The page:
Illinois v. Perkins 496 U.S. 292 (1990)
ILLINOIS v. PERKINS 496 U.S. 292 (1990)
An eight-member majority of the Supreme Court held that the right against self-incrimination is not abridged when prisoners incriminate themselves in statements voluntarily made to a cellmate who is an undercover officer. Justice anthony m. kennedy for the Court reasoned that the officer posing as a prisoner did not have to give Miranda warnings before asking questions that sought incriminating responses because Perkins, although in custody, was not in a coercive situation when he boasted to his cellmate about a murder. He spoke freely to a fellow inmate. He was tricked, but the miranda rules prohibit coercion, not deception. Any statement freely made without compelling influences is admissible in evidence. The Court also held that because the prisoner had not yet been charged for the crime that was the subject of the interrogation, the right to counsel had not yet come into play. Therefore, the prisoner suffered no violation of his Sixth Amendment right. Justice william j. brennan who concurred separately, agreed completely on the Fifth Amendment issue, but believed that the police deception raised a question of due process of law.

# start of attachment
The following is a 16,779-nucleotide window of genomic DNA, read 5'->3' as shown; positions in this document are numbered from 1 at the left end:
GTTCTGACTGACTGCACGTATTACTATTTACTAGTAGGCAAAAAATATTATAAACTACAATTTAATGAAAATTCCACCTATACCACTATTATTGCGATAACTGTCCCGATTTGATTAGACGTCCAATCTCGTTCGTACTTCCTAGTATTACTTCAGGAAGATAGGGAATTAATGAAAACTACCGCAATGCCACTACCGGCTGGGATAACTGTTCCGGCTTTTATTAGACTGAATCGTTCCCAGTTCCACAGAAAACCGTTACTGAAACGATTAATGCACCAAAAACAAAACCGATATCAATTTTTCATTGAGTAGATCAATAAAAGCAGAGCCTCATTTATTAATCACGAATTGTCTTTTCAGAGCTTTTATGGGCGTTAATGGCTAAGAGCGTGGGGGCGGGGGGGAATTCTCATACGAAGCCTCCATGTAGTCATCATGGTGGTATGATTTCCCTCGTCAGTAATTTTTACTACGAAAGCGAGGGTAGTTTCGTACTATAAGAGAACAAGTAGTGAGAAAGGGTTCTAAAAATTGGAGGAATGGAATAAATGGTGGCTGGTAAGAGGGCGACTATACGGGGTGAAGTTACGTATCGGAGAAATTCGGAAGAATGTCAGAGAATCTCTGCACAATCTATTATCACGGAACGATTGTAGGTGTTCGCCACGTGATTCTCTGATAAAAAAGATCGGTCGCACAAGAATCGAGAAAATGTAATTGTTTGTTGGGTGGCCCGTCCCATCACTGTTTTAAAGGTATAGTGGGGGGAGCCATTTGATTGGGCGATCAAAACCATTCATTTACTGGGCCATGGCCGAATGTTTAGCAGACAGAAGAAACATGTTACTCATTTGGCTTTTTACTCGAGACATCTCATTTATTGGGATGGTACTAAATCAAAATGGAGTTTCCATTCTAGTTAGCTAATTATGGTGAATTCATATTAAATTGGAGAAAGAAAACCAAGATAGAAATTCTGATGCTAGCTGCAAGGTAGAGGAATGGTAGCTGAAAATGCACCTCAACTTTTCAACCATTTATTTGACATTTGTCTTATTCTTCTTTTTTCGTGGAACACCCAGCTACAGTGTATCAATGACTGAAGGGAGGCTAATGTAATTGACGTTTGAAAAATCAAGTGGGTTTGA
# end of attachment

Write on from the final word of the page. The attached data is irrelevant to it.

Justice thurgood marshall, the lone dissenter, contended that because the prisoner was in custody, the interrogation should not have occurred without Miranda warnings. He believed that the Court had carved out of Miranda an undercover-agent exception.
Leonard W. Levy
(see also: Miranda v. Arizona; Police Interrogation and Confessions.)